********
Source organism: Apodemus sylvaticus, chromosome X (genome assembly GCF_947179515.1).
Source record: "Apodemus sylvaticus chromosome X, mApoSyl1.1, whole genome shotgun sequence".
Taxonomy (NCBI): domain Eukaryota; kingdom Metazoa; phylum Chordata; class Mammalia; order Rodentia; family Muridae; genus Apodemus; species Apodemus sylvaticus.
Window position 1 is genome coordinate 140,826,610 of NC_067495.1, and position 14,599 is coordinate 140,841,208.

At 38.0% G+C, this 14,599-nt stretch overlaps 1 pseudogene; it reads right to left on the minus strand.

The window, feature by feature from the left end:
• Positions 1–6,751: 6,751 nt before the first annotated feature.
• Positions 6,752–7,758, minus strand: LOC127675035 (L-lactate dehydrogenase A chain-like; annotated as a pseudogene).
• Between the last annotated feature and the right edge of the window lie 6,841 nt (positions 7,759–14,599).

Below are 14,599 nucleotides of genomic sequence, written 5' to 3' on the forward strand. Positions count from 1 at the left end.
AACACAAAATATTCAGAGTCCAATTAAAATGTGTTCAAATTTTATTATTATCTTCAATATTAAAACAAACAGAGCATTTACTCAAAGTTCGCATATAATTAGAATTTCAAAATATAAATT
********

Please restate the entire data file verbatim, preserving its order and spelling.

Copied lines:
Source organism: Apodemus sylvaticus, chromosome X (genome assembly GCF_947179515.1).
Source record: "Apodemus sylvaticus chromosome X, mApoSyl1.1, whole genome shotgun sequence".
Taxonomy (NCBI): domain Eukaryota; kingdom Metazoa; phylum Chordata; class Mammalia; order Rodentia; family Muridae; genus Apodemus; species Apodemus sylvaticus.
Window position 1 is genome coordinate 140,826,610 of NC_067495.1, and position 14,599 is coordinate 140,841,208.

At 38.0% G+C, this 14,599-nt stretch overlaps 1 pseudogene; it reads right to left on the minus strand.

The window, feature by feature from the left end:
• Positions 1–6,751: 6,751 nt before the first annotated feature.
• Positions 6,752–7,758, minus strand: LOC127675035 (L-lactate dehydrogenase A chain-like; annotated as a pseudogene).
• Between the last annotated feature and the right edge of the window lie 6,841 nt (positions 7,759–14,599).

Below are 14,599 nucleotides of genomic sequence, written 5' to 3' on the forward strand. Positions count from 1 at the left end.
AACACAAAATATTCAGAGTCCAATTAAAATGTGTTCAAATTTTATTATTATCTTCAATATTAAAACAAACAGAGCATTTACTCAAAGTTCGCATATAATTAGAATTTCAAAATATAAATT